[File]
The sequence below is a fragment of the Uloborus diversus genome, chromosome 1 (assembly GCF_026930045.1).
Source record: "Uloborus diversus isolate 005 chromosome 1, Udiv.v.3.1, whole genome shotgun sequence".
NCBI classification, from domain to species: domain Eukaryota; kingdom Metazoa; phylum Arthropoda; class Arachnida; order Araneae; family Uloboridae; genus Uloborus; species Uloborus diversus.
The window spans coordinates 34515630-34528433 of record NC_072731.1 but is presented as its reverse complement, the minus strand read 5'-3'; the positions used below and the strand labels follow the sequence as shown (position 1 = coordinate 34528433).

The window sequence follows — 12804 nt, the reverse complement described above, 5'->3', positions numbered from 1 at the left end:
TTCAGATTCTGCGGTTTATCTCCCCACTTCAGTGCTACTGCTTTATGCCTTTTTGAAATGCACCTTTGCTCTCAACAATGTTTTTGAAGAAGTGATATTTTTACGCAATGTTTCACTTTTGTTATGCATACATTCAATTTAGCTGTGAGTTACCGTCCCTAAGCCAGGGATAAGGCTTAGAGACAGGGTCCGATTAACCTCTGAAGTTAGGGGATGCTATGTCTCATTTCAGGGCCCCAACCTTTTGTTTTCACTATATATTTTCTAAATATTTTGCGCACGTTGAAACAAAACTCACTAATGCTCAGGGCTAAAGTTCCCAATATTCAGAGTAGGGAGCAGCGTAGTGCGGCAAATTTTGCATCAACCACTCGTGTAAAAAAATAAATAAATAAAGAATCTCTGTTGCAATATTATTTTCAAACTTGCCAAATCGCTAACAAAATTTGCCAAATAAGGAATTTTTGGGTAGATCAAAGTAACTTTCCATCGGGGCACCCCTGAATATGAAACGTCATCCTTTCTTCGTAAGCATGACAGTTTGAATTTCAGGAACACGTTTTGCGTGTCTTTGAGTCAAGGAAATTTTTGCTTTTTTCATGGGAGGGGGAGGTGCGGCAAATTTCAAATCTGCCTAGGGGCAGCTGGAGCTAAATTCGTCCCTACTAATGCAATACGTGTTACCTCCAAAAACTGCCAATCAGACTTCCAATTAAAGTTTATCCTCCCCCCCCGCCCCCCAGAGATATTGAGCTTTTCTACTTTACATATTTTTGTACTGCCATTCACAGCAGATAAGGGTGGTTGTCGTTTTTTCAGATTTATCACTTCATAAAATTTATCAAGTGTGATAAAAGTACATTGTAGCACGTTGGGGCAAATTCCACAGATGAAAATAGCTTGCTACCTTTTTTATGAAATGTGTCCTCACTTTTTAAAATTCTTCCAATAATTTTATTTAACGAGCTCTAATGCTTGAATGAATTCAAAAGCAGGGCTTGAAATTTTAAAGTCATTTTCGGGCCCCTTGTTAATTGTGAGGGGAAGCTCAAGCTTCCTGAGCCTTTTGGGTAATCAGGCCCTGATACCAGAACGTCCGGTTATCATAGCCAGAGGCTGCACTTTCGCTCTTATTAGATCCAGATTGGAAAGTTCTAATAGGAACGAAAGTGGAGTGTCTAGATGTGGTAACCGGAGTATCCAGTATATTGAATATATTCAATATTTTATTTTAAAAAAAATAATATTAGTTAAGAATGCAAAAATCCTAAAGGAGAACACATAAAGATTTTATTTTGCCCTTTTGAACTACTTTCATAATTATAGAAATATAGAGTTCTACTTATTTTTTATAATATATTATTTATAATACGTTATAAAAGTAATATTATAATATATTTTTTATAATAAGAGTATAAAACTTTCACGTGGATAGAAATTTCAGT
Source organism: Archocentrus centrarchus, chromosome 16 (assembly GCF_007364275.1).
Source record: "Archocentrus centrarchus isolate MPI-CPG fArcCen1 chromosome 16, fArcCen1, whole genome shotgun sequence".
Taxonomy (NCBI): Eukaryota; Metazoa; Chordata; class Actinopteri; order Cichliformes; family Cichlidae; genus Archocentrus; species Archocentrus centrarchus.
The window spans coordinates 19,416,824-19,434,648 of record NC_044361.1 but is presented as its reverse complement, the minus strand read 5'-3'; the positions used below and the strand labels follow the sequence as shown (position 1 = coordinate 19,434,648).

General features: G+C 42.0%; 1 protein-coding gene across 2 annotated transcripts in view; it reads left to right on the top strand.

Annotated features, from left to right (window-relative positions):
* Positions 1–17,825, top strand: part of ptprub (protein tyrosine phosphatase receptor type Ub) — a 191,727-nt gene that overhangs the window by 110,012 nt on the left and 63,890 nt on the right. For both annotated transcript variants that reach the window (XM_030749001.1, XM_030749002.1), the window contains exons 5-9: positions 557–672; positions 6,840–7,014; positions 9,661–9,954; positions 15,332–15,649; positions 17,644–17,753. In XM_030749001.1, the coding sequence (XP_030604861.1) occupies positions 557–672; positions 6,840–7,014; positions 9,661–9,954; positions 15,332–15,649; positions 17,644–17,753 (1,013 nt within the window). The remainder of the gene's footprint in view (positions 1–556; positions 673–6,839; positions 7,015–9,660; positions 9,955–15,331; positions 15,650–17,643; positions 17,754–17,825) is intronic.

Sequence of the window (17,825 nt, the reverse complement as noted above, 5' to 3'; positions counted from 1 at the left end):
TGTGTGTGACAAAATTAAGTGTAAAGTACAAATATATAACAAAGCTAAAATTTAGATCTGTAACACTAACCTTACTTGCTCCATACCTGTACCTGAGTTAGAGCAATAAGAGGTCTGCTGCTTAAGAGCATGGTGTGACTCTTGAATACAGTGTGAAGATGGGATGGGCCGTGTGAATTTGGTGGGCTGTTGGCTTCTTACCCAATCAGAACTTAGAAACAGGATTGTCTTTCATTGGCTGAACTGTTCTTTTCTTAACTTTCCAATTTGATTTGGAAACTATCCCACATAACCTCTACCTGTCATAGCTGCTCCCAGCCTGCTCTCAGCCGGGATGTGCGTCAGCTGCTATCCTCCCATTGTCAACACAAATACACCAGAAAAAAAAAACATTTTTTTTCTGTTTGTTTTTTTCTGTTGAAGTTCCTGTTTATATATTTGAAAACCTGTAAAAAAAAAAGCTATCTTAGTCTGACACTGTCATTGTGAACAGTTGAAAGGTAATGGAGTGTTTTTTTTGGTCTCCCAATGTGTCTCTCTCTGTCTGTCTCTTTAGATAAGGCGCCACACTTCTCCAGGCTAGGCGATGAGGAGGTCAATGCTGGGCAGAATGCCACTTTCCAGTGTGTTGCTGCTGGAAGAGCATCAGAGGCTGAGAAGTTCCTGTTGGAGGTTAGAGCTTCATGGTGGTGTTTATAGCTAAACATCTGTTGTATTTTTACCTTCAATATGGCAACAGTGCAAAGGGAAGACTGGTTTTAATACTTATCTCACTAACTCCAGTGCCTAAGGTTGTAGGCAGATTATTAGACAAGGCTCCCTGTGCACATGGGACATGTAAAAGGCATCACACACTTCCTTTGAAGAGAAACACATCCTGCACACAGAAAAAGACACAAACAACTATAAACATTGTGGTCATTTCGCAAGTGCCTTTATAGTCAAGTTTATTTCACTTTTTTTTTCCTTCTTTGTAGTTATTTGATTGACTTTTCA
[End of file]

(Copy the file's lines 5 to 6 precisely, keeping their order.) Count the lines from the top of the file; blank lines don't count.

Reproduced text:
The window sequence follows — 12804 nt, the reverse complement described above, 5'->3', positions numbered from 1 at the left end:
TTCAGATTCTGCGGTTTATCTCCCCACTTCAGTGCTACTGCTTTATGCCTTTTTGAAATGCACCTTTGCTCTCAACAATGTTTTTGAAGAAGTGATATTTTTACGCAATGTTTCACTTTTGTTATGCATACATTCAATTTAGCTGTGAGTTACCGTCCCTAAGCCAGGGATAAGGCTTAGAGACAGGGTCCGATTAACCTCTGAAGTTAGGGGATGCTATGTCTCATTTCAGGGCCCCAACCTTTTGTTTTCACTATATATTTTCTAAATATTTTGCGCACGTTGAAACAAAACTCACTAATGCTCAGGGCTAAAGTTCCCAATATTCAGAGTAGGGAGCAGCGTAGTGCGGCAAATTTTGCATCAACCACTCGTGTAAAAAAATAAATAAATAAAGAATCTCTGTTGCAATATTATTTTCAAACTTGCCAAATCGCTAACAAAATTTGCCAAATAAGGAATTTTTGGGTAGATCAAAGTAACTTTCCATCGGGGCACCCCTGAATATGAAACGTCATCCTTTCTTCGTAAGCATGACAGTTTGAATTTCAGGAACACGTTTTGCGTGTCTTTGAGTCAAGGAAATTTTTGCTTTTTTCATGGGAGGGGGAGGTGCGGCAAATTTCAAATCTGCCTAGGGGCAGCTGGAGCTAAATTCGTCCCTACTAATGCAATACGTGTTACCTCCAAAAACTGCCAATCAGACTTCCAATTAAAGTTTATCCTCCCCCCCCGCCCCCCAGAGATATTGAGCTTTTCTACTTTACATATTTTTGTACTGCCATTCACAGCAGATAAGGGTGGTTGTCGTTTTTTCAGATTTATCACTTCATAAAATTTATCAAGTGTGATAAAAGTACATTGTAGCACGTTGGGGCAAATTCCACAGATGAAAATAGCTTGCTACCTTTTTTATGAAATGTGTCCTCACTTTTTAAAATTCTTCCAATAATTTTATTTAACGAGCTCTAATGCTTGAATGAATTCAAAAGCAGGGCTTGAAATTTTAAAGTCATTTTCGGGCCCCTTGTTAATTGTGAGGGGAAGCTCAAGCTTCCTGAGCCTTTTGGGTAATCAGGCCCTGATACCAGAACGTCCGGTTATCATAGCCAGAGGCTGCACTTTCGCTCTTATTAGATCCAGATTGGAAAGTTCTAATAGGAACGAAAGTGGAGTGTCTAGATGTGGTAACCGGAGTATCCAGTATATTGAATATATTCAATATTTTATTTTAAAAAAAATAATATTAGTTAAGAATGCAAAAATCCTAAAGGAGAACACATAAAGATTTTATTTTGCCCTTTTGAACTACTTTCATAATTATAGAAATATAGAGTTCTACTTATTTTTTATAATATATTATTTATAATACGTTATAAAAGTAATATTATAATATATTTTTTATAATAAGAGTATAAAACTTTCACGTGGATAGAAATTTCAGT